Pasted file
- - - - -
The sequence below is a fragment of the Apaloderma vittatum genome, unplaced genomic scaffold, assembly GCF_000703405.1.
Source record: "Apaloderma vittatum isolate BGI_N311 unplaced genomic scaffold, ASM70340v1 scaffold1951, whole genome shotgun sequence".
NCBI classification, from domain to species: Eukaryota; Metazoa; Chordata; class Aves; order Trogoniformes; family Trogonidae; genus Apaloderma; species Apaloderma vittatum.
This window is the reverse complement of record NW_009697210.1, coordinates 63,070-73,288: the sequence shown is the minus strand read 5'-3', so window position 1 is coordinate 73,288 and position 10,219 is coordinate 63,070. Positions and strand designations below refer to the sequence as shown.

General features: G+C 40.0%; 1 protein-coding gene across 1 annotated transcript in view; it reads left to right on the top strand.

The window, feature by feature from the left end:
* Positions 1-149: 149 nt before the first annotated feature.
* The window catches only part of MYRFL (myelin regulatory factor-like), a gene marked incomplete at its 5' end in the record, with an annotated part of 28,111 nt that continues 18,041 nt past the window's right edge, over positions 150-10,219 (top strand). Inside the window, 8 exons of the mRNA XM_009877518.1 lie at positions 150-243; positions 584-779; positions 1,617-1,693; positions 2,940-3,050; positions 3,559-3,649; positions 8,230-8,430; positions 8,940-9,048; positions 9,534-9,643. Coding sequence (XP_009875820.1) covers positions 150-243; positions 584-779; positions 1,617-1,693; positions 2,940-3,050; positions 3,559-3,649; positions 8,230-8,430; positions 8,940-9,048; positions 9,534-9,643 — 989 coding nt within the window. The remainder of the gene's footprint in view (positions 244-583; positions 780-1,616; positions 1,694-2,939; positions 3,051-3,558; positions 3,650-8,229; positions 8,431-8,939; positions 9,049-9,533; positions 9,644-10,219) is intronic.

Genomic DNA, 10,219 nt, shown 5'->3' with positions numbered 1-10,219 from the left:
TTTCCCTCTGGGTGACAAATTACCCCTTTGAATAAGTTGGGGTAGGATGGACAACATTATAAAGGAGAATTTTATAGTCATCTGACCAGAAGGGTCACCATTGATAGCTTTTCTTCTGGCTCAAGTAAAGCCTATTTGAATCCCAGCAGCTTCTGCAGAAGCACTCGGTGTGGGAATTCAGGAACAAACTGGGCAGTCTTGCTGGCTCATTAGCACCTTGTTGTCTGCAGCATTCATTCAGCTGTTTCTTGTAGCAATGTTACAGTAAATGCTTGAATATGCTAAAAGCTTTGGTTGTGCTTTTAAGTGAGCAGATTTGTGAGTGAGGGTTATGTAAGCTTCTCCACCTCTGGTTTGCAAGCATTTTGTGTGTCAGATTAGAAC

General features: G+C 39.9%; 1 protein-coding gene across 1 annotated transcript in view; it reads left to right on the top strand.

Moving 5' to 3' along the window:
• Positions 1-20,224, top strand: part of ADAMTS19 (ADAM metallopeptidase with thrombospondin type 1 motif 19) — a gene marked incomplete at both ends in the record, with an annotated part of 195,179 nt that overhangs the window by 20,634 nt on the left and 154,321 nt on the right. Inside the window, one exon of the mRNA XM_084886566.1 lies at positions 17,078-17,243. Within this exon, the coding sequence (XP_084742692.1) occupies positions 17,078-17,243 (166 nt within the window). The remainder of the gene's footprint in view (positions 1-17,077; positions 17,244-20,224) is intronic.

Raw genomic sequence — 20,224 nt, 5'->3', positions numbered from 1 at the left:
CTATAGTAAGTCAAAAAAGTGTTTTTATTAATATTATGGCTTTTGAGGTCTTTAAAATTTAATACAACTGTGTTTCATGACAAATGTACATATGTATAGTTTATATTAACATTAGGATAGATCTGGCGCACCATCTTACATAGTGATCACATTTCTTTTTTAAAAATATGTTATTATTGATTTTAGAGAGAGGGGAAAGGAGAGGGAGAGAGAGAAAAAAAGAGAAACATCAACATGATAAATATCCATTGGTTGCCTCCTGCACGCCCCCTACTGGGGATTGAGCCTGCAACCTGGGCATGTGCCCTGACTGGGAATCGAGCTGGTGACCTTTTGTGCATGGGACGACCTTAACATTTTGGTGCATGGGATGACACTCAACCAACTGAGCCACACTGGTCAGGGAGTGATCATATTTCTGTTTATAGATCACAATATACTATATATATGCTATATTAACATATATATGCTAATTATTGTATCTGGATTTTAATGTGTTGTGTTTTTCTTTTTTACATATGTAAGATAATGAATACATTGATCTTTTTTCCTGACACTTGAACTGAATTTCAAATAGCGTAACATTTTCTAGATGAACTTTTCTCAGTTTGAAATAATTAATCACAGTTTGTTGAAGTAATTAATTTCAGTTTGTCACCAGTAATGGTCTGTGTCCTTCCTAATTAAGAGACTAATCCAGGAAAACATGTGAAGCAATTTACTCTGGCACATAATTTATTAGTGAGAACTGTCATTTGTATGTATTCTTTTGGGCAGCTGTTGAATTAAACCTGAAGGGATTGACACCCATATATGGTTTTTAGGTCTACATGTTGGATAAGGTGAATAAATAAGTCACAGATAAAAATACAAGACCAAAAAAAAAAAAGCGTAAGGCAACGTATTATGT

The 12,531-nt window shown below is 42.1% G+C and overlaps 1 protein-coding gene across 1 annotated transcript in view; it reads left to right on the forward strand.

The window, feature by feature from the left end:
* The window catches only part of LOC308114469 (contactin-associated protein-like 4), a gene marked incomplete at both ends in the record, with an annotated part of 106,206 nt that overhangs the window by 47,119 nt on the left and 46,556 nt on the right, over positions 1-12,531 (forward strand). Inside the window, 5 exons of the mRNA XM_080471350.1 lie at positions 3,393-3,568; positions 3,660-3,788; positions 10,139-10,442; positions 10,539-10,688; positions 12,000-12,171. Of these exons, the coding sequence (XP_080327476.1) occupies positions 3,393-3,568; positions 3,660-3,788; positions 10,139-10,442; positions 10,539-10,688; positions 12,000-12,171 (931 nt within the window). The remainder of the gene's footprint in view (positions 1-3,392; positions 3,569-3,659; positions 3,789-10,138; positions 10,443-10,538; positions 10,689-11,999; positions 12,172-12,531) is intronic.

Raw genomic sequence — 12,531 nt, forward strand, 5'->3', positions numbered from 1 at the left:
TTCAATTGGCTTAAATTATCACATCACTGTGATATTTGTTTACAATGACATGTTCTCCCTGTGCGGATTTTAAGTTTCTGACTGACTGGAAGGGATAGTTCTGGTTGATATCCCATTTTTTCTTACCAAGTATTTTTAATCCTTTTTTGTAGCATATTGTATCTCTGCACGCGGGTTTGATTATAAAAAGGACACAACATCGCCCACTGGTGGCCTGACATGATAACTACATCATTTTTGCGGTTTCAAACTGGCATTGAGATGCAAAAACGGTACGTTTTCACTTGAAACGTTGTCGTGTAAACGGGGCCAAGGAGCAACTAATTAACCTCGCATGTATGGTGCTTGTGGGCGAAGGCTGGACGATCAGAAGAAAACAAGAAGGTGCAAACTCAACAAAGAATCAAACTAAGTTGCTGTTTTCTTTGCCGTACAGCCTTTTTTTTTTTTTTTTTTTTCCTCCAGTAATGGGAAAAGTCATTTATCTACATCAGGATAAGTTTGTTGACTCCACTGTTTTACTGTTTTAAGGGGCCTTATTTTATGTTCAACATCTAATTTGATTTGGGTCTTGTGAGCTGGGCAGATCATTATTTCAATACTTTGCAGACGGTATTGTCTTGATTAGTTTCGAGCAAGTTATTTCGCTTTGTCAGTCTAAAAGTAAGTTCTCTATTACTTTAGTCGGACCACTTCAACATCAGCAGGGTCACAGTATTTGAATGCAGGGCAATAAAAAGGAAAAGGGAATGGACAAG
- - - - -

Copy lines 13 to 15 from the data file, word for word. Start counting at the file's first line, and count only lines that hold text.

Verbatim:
• Positions 1-20,224, top strand: part of ADAMTS19 (ADAM metallopeptidase with thrombospondin type 1 motif 19) — a gene marked incomplete at both ends in the record, with an annotated part of 195,179 nt that overhangs the window by 20,634 nt on the left and 154,321 nt on the right. Inside the window, one exon of the mRNA XM_084886566.1 lies at positions 17,078-17,243. Within this exon, the coding sequence (XP_084742692.1) occupies positions 17,078-17,243 (166 nt within the window). The remainder of the gene's footprint in view (positions 1-17,077; positions 17,244-20,224) is intronic.

Raw genomic sequence — 20,224 nt, 5'->3', positions numbered from 1 at the left:
CTATAGTAAGTCAAAAAAGTGTTTTTATTAATATTATGGCTTTTGAGGTCTTTAAAATTTAATACAACTGTGTTTCATGACAAATGTACATATGTATAGTTTATATTAACATTAGGATAGATCTGGCGCACCATCTTACATAGTGATCACATTTCTTTTTTAAAAATATGTTATTATTGATTTTAGAGAGAGGGGAAAGGAGAGGGAGAGAGAGAAAAAAAGAGAAACATCAACATGATAAATATCCATTGGTTGCCTCCTGCACGCCCCCTACTGGGGATTGAGCCTGCAACCTGGGCATGTGCCCTGACTGGGAATCGAGCTGGTGACCTTTTGTGCATGGGACGACCTTAACATTTTGGTGCATGGGATGACACTCAACCAACTGAGCCACACTGGTCAGGGAGTGATCATATTTCTGTTTATAGATCACAATATACTATATATATGCTATATTAACATATATATGCTAATTATTGTATCTGGATTTTAATGTGTTGTGTTTTTCTTTTTTACATATGTAAGATAATGAATACATTGATCTTTTTTCCTGACACTTGAACTGAATTTCAAATAGCGTAACATTTTCTAGATGAACTTTTCTCAGTTTGAAATAATTAATCACAGTTTGTTGAAGTAATTAATTTCAGTTTGTCACCAGTAATGGTCTGTGTCCTTCCTAATTAAGAGACTAATCCAGGAAAACATGTGAAGCAATTTACTCTGGCACATAATTTATTAGTGAGAACTGTCATTTGTATGTATTCTTTTGGGCAGCTGTTGAATTAAACCTGAAGGGATTGACACCCATATATGGTTTTTAGGTCTACATGTTGGATAAGGTGAATAAATAAGTCACAGATAAAAATACAAGACCAAAAAAAAAAAAGCGTAAGGCAACGTATTATGT